Top of the Pops: In Through the Out Doors

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July 19, 2014 by NowhereButPop

by Andrew Doscas

If Led Zeppelin ever made a bad album, it would have to be 1979’s In Through the Out Door, the band’s final album. It’s not an irredeemable album, nor is it an unenjoyable album; it just sounds like the world’s greatest band going through the motions, half-assing it. The album has no inspiration, motivation, nor the transubstantiation of early albums. The album is experimental, as it was largely spearheaded by John Paul Jones, who goes a little apeshit with the synthesizers, but not for the sake of expanding musical horizons. It’s experimental in that no one would ever have thought that Led Zeppelin would make a pop album where Jones’ keyboard overpowers Page’s guitars.

In Through the Out Door was recorded while the band was at their lowest. Plant was getting over the death of his child and had to be coaxed out of quitting the band; John Bonham was no longer the functional alcoholic, but a full blown one, and Jimmy Page was just beginning his three year spiral into heroin addiction. That left the door wide open for Jones (who wrote more songs on the album than did Page) to usher in the 80s a year early.

On certain tracks, the over usage of keyboards and synth works perfectly, like on “Fool in the Rain” a sweet song about a naïve young man waiting for the girl of his dreams to meet him at the street corner. “Fool in the Rain” is supposed to be driven by the piano, it’s not forced in there. The samba bridge is a nice addition to mix things up a bit, and shows us that the band still has more tricks up their sleeves. “Fool in the Rain” works because it’s a sweet, sappy song that everyone can enjoy at its face value. There isn’t a lot of effort put in, but a pop song like that fits in nicely with the plethora of mammoth hits in the bands canon.

Tracks like album opener “In the Evening”, “South Bound Saurez” and “Hot Dog” are all examples of why the album ultimately fails. “In the Evening” is Led Zeppelin doing the least passible version of their bare minimum as musicians, “South Bound Saurez” should be a C-side, and even though “Hot Dog” is a thoroughly enjoyable song it sounds lazy and futile, as if the band had literally nothing else to record. None of these songs are bad, it’s just that by 1979 we have proof that Led Zeppelin was capable of so much more.

Opening up side two of In Through the Out Door is its epic “Carouselambra”, the bands most 80s sounding song ever recorded. People often say that this is the worst song ever written by the band, but I disagree. It’s 81% synth, 12% drums, and 7% Robert Plant’s voice echoing around an amphitheater, but it’s not unlistenable. It’s an interesting risk of the band to make a synth epic, much the same way that “Achilles Last Stand” was a guitar epic, but it shouldn’t be over 10 minutes long, nor was it what we’d come to expect from the band. At their most eccentric they introduced us to folk-blues, never in 100 years did we think they’d ever go pop. But because “Carouselambra” is the pinnacle of that pop, overly 80s sound, it becomes the poster child and whipping boy for everything that’s wrong with In Through the Out Door.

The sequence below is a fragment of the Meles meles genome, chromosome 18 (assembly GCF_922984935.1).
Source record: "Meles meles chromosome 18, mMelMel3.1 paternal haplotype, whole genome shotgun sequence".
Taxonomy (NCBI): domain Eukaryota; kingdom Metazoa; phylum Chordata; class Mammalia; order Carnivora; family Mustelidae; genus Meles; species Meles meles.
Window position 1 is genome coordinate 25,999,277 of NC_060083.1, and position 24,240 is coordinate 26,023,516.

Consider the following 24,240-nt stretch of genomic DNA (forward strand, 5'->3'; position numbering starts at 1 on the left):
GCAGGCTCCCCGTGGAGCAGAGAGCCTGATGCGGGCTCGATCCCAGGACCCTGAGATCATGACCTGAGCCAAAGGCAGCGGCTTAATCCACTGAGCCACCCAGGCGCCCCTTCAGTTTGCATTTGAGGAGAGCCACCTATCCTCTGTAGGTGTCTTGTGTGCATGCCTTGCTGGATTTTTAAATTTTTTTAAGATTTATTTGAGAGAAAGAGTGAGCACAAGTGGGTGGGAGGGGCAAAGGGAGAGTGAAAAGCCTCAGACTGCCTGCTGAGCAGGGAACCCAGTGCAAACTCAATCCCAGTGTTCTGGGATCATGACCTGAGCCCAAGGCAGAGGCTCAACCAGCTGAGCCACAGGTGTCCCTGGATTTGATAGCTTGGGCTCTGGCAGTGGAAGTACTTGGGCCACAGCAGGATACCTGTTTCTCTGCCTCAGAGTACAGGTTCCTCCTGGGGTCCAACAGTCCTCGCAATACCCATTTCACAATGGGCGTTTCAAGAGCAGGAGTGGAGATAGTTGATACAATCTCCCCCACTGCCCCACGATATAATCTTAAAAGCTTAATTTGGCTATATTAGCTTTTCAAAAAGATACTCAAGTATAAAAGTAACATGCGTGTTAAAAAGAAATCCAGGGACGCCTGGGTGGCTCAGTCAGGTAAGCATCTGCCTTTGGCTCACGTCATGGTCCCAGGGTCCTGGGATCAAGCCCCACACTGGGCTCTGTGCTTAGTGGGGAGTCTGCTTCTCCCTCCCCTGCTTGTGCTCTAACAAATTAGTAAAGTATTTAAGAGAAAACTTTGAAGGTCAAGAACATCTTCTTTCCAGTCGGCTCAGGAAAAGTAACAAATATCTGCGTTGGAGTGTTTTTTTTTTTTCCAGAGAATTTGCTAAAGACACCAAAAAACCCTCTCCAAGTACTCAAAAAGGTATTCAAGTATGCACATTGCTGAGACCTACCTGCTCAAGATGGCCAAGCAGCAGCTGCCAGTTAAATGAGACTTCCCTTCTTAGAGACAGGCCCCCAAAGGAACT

In as much as it can, considering the lack of effort and personal tribulations the band endured during recording, In Through the Outdoor actually ends on a rather strong note. The hauntingly pensive “All My Love”, a tribute to Plant’s deceased son Karac, is the most beautiful song the band had written since “Ten Years Gone”. Narrowly edging out the samba bridge in “Fool in the Rain” for the best moment on the album comes at the end of “All My Love” as it is fading out when Robert Plant whispers “I get a little bit lonely”. The sincere sense of loss that permeates through, even though it’s being silenced is almost enough to make you cry. There was no way that In Through the Out Door was going to be recorded without a song commemorating Karac, and with “All My Love”, it proves to be a most fitting and beautifully serene tribute.

Closing out the album, and Led Zeppelin’s career is “I’m Gonna Crawl”, a song that serves as a throwback to late 50s blues-soul. This is one of the few examples in the history of the band where a minimalist approach actually works to their advantage. The drums are firm but not bombastic, the guitar functions more as a hazy mist instead of the torrential downpour that we are used to, and Plant is more passive than we’ve ever seen him. Lines like “she’s the apple of my eye” and “If I dream too much at night, somebody please bring me down” augment the times when Plant lets loose on, when he hollers “Every little bit of my love!”. The song sounds like a dream, as if the band is sailing away from reality, and sure enough a year later, following the death of drummer John Bonham, Led Zeppelin was done.

Had Bonham not died, and Zeppelin carried on into the 80s, Page has often said that the follow up album would have been more guitar oriented, returning the band to their roots. I don’t know if I believe that since other rock bands like the Rolling Stones, and the Who went 80s, with their overly produced synth driven albums, and shitty haircuts to match their oversized suits. Even though In Through the Out Door is not a perfect send off for Led Zeppelin, “I’m Gonna Crawl” is the most fitting way for the band to depart. They sail off into this misty, dreamlike, surreal voyage never to return again. The epic grandeur of Led Zeppelin toned down to a rather sublime ending; not with a band but a whimper.


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